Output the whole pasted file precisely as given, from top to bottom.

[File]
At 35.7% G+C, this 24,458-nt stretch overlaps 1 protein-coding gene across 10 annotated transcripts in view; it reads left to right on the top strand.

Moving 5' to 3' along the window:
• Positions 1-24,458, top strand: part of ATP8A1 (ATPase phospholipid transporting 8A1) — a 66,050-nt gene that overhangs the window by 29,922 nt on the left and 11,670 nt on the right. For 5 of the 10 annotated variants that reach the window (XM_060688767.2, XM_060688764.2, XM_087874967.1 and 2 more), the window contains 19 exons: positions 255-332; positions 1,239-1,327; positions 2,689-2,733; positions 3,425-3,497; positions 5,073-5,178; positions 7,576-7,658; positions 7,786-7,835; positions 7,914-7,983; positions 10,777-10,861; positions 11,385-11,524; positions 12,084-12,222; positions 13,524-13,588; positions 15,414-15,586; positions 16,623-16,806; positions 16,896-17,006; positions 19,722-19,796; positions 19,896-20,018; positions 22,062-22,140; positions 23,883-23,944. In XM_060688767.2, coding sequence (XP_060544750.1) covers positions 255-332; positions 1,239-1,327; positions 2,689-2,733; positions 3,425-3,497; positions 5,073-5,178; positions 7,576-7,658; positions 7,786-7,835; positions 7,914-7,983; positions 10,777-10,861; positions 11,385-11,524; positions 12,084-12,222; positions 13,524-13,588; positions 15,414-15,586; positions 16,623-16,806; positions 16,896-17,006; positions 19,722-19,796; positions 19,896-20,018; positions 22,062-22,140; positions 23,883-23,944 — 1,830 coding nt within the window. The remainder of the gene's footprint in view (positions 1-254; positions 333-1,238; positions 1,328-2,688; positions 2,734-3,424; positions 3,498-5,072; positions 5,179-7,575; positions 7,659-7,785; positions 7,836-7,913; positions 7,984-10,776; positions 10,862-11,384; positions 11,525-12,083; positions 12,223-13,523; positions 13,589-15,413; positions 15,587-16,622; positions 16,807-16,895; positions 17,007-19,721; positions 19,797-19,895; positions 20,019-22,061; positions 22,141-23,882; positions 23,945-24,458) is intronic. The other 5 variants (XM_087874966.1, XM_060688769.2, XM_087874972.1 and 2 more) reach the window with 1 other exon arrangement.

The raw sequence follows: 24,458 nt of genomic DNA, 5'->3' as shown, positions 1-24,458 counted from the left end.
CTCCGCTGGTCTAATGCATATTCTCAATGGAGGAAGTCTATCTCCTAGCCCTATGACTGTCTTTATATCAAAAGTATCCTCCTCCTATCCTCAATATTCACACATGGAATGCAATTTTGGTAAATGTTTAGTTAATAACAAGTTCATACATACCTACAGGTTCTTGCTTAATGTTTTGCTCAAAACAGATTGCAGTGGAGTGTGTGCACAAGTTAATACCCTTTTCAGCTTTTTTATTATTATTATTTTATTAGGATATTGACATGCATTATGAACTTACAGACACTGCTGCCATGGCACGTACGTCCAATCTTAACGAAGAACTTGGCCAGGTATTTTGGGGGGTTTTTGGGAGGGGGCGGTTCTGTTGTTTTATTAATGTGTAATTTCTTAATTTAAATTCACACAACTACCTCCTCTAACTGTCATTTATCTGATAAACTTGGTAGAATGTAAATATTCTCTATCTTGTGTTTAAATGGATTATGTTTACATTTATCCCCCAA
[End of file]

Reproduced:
At 35.7% G+C, this 24,458-nt stretch overlaps 1 protein-coding gene across 10 annotated transcripts in view; it reads left to right on the top strand.

Moving 5' to 3' along the window:
• Positions 1-24,458, top strand: part of ATP8A1 (ATPase phospholipid transporting 8A1) — a 66,050-nt gene that overhangs the window by 29,922 nt on the left and 11,670 nt on the right. For 5 of the 10 annotated variants that reach the window (XM_060688767.2, XM_060688764.2, XM_087874967.1 and 2 more), the window contains 19 exons: positions 255-332; positions 1,239-1,327; positions 2,689-2,733; positions 3,425-3,497; positions 5,073-5,178; positions 7,576-7,658; positions 7,786-7,835; positions 7,914-7,983; positions 10,777-10,861; positions 11,385-11,524; positions 12,084-12,222; positions 13,524-13,588; positions 15,414-15,586; positions 16,623-16,806; positions 16,896-17,006; positions 19,722-19,796; positions 19,896-20,018; positions 22,062-22,140; positions 23,883-23,944. In XM_060688767.2, coding sequence (XP_060544750.1) covers positions 255-332; positions 1,239-1,327; positions 2,689-2,733; positions 3,425-3,497; positions 5,073-5,178; positions 7,576-7,658; positions 7,786-7,835; positions 7,914-7,983; positions 10,777-10,861; positions 11,385-11,524; positions 12,084-12,222; positions 13,524-13,588; positions 15,414-15,586; positions 16,623-16,806; positions 16,896-17,006; positions 19,722-19,796; positions 19,896-20,018; positions 22,062-22,140; positions 23,883-23,944 — 1,830 coding nt within the window. The remainder of the gene's footprint in view (positions 1-254; positions 333-1,238; positions 1,328-2,688; positions 2,734-3,424; positions 3,498-5,072; positions 5,179-7,575; positions 7,659-7,785; positions 7,836-7,913; positions 7,984-10,776; positions 10,862-11,384; positions 11,525-12,083; positions 12,223-13,523; positions 13,589-15,413; positions 15,587-16,622; positions 16,807-16,895; positions 17,007-19,721; positions 19,797-19,895; positions 20,019-22,061; positions 22,141-23,882; positions 23,945-24,458) is intronic. The other 5 variants (XM_087874966.1, XM_060688769.2, XM_087874972.1 and 2 more) reach the window with 1 other exon arrangement.

The raw sequence follows: 24,458 nt of genomic DNA, 5'->3' as shown, positions 1-24,458 counted from the left end.
CTCCGCTGGTCTAATGCATATTCTCAATGGAGGAAGTCTATCTCCTAGCCCTATGACTGTCTTTATATCAAAAGTATCCTCCTCCTATCCTCAATATTCACACATGGAATGCAATTTTGGTAAATGTTTAGTTAATAACAAGTTCATACATACCTACAGGTTCTTGCTTAATGTTTTGCTCAAAACAGATTGCAGTGGAGTGTGTGCACAAGTTAATACCCTTTTCAGCTTTTTTATTATTATTATTTTATTAGGATATTGACATGCATTATGAACTTACAGACACTGCTGCCATGGCACGTACGTCCAATCTTAACGAAGAACTTGGCCAGGTATTTTGGGGGGTTTTTGGGAGGGGGCGGTTCTGTTGTTTTATTAATGTGTAATTTCTTAATTTAAATTCACACAACTACCTCCTCTAACTGTCATTTATCTGATAAACTTGGTAGAATGTAAATATTCTCTATCTTGTGTTTAAATGGATTATGTTTACATTTATCCCCCAA